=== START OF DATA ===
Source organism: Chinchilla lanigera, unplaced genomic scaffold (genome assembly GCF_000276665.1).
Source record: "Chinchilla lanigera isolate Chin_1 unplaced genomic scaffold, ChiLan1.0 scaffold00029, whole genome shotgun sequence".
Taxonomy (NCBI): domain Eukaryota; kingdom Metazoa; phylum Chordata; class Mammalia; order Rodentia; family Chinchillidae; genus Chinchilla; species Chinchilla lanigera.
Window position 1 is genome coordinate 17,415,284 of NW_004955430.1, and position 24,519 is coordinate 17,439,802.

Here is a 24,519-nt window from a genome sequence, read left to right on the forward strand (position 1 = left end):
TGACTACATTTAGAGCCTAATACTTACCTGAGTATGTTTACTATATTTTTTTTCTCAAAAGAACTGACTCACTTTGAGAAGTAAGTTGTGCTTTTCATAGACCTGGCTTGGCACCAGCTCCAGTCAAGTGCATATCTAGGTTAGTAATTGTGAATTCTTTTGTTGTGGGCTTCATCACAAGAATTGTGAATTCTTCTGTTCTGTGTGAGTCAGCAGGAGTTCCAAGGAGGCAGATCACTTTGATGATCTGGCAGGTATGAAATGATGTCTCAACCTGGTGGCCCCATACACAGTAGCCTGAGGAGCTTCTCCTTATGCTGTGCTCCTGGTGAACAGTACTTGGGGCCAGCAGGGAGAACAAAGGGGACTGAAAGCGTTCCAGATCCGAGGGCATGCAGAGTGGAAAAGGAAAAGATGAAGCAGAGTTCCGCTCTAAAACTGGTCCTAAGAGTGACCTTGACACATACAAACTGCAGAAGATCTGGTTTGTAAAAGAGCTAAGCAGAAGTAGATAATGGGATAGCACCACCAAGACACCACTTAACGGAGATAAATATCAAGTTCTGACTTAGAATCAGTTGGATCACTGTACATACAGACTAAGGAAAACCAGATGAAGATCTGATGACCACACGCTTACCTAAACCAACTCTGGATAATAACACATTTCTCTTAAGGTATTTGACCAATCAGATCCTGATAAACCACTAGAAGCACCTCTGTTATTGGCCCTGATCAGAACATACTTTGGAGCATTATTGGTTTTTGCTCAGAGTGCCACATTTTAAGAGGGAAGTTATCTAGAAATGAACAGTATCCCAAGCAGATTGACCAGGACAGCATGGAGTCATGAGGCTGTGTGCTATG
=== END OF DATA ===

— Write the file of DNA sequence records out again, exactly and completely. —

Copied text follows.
Source organism: Chinchilla lanigera, unplaced genomic scaffold (genome assembly GCF_000276665.1).
Source record: "Chinchilla lanigera isolate Chin_1 unplaced genomic scaffold, ChiLan1.0 scaffold00029, whole genome shotgun sequence".
Taxonomy (NCBI): domain Eukaryota; kingdom Metazoa; phylum Chordata; class Mammalia; order Rodentia; family Chinchillidae; genus Chinchilla; species Chinchilla lanigera.
Window position 1 is genome coordinate 17,415,284 of NW_004955430.1, and position 24,519 is coordinate 17,439,802.

Here is a 24,519-nt window from a genome sequence, read left to right on the forward strand (position 1 = left end):
TGACTACATTTAGAGCCTAATACTTACCTGAGTATGTTTACTATATTTTTTTTCTCAAAAGAACTGACTCACTTTGAGAAGTAAGTTGTGCTTTTCATAGACCTGGCTTGGCACCAGCTCCAGTCAAGTGCATATCTAGGTTAGTAATTGTGAATTCTTTTGTTGTGGGCTTCATCACAAGAATTGTGAATTCTTCTGTTCTGTGTGAGTCAGCAGGAGTTCCAAGGAGGCAGATCACTTTGATGATCTGGCAGGTATGAAATGATGTCTCAACCTGGTGGCCCCATACACAGTAGCCTGAGGAGCTTCTCCTTATGCTGTGCTCCTGGTGAACAGTACTTGGGGCCAGCAGGGAGAACAAAGGGGACTGAAAGCGTTCCAGATCCGAGGGCATGCAGAGTGGAAAAGGAAAAGATGAAGCAGAGTTCCGCTCTAAAACTGGTCCTAAGAGTGACCTTGACACATACAAACTGCAGAAGATCTGGTTTGTAAAAGAGCTAAGCAGAAGTAGATAATGGGATAGCACCACCAAGACACCACTTAACGGAGATAAATATCAAGTTCTGACTTAGAATCAGTTGGATCACTGTACATACAGACTAAGGAAAACCAGATGAAGATCTGATGACCACACGCTTACCTAAACCAACTCTGGATAATAACACATTTCTCTTAAGGTATTTGACCAATCAGATCCTGATAAACCACTAGAAGCACCTCTGTTATTGGCCCTGATCAGAACATACTTTGGAGCATTATTGGTTTTTGCTCAGAGTGCCACATTTTAAGAGGGAAGTTATCTAGAAATGAACAGTATCCCAAGCAGATTGACCAGGACAGCATGGAGTCATGAGGCTGTGTGCTATG